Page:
For his third Tour de France victory – at the very young age of 27 – Alberto Contador has undergone three weeks of tough confrontation during which he never really reached his 2009 performance level. Andy Schleck who already finished 2nd last year finished the 2010 edition of the Tour 39” behind Contador after having worn the Yellow Jersey for six days and after winning his two first stages. This duel is not just boiling under the surface; it is the real McCoy.
The promising performance of Andy Schleck – who was twice Best Young Rider in the Tour and who finished second behind Contador in 2009 as well was pretty real although it was – for a long time – tainted with a touch of scepticism. The first stages of the 2010 Tour that confirmed – in the Prologue already – the deficiencies of Andy Schleck when racing against the clock nevertheless allowed clarifying – to his advantage – Andy’s position as the sole credible rival for Alberto Contador.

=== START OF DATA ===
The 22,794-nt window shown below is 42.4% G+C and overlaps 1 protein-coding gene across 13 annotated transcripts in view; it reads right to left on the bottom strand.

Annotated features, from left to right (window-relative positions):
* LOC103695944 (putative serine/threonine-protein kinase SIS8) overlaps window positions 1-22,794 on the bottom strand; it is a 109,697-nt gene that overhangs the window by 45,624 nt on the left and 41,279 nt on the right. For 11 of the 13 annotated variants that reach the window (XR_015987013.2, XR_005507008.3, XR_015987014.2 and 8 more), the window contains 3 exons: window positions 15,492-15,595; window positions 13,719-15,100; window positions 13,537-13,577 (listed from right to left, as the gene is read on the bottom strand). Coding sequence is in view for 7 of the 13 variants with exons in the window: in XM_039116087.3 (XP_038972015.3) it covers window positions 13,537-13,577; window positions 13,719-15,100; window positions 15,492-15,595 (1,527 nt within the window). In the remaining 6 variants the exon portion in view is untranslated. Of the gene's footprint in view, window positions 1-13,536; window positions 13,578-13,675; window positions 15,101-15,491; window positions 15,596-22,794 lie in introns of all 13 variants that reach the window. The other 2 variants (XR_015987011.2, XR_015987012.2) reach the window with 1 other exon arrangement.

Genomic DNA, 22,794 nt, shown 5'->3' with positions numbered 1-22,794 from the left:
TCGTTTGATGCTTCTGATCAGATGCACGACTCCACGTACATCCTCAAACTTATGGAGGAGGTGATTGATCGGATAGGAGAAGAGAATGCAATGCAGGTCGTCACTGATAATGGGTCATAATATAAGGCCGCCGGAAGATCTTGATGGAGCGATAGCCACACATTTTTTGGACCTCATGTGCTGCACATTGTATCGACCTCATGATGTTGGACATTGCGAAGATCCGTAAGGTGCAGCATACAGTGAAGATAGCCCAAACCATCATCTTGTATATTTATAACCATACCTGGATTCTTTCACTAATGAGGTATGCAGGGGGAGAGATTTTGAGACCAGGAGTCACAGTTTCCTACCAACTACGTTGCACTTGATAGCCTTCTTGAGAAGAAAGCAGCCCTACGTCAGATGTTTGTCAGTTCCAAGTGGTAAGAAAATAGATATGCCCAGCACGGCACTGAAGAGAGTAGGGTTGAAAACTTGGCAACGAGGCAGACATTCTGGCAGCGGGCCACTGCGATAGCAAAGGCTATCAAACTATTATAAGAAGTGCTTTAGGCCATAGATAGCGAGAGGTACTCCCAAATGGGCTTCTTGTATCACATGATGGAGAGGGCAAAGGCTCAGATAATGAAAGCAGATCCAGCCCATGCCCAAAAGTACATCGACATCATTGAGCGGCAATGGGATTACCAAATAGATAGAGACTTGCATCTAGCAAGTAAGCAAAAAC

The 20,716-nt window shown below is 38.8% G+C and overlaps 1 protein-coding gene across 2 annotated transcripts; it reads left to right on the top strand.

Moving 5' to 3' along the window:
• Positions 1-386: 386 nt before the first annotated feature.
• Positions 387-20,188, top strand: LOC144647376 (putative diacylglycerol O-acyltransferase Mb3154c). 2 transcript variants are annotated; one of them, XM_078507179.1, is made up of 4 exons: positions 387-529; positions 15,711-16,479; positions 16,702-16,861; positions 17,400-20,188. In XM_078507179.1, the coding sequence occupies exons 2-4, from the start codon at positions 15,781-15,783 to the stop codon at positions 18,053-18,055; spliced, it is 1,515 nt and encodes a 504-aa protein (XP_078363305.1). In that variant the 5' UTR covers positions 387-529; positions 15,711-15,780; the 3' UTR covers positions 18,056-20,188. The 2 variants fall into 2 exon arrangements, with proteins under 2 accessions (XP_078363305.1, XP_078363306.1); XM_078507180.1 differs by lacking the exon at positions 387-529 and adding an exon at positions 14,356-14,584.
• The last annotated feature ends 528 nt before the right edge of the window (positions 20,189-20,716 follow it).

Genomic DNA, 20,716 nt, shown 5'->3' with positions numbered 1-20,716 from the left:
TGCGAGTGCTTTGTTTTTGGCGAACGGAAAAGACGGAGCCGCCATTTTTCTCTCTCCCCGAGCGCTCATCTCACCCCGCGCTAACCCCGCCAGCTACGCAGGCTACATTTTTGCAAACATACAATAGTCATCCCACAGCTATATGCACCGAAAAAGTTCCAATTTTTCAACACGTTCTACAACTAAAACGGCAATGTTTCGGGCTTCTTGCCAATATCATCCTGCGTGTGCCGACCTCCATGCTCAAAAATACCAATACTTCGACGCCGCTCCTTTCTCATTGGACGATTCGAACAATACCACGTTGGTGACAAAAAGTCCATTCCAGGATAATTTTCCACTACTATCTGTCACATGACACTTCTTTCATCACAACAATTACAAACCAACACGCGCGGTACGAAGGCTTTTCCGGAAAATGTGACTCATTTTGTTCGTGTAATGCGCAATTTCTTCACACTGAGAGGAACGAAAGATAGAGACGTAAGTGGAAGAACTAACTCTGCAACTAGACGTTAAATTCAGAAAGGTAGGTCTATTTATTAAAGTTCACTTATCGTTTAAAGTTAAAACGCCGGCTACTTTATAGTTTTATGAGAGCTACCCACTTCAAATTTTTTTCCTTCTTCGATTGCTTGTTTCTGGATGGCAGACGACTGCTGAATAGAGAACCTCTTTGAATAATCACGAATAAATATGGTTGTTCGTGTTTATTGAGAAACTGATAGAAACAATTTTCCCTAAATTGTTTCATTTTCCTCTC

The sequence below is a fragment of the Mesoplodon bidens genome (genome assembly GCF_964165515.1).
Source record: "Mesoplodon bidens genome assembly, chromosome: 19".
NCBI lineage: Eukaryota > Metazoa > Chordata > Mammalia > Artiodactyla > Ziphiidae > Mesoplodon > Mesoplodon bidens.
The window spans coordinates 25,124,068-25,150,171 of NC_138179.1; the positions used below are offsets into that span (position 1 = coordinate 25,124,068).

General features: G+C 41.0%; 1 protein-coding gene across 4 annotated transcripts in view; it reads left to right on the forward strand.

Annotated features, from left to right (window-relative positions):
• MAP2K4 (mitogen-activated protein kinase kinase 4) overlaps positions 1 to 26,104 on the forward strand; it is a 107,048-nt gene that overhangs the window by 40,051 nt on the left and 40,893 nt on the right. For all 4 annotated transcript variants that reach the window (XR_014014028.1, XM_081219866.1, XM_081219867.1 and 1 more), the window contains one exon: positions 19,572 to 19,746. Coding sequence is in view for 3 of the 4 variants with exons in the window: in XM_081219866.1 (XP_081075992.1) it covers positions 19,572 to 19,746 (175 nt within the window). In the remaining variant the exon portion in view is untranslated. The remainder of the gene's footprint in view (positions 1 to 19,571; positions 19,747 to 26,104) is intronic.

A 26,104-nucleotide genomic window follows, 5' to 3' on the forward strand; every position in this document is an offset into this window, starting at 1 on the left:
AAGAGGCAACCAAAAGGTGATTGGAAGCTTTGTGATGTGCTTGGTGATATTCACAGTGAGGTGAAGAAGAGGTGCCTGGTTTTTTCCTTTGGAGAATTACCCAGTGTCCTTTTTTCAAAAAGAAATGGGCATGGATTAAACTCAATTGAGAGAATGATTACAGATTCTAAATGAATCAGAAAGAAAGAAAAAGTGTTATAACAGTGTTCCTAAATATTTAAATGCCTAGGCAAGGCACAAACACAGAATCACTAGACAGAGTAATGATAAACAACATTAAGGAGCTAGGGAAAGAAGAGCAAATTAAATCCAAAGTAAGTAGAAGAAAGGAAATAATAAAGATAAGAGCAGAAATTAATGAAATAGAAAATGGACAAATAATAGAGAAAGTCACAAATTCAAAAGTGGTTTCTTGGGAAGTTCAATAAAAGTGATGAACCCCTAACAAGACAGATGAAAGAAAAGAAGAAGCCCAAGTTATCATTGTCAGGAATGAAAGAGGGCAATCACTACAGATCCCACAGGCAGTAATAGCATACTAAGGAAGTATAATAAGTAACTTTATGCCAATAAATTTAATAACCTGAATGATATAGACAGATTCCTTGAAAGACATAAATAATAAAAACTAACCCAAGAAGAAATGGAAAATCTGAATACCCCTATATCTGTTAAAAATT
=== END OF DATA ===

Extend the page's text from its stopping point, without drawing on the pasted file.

In Morzine: 10 very hopeful seconds...
In the elimination race that took place in week 1 of the Tour, Andy Schleck could have vanished in the depths of the rankings in the slippery slopes of the Stockeu descent that made him fall with many other riders. But Cancellara’s lobbying at the end of the stage in Spa convinced the pack – and Contador himself – of the need to neutralize the race in order to allow the Schleck brothers to catch up and not prematurely lose their chances of racing for victory.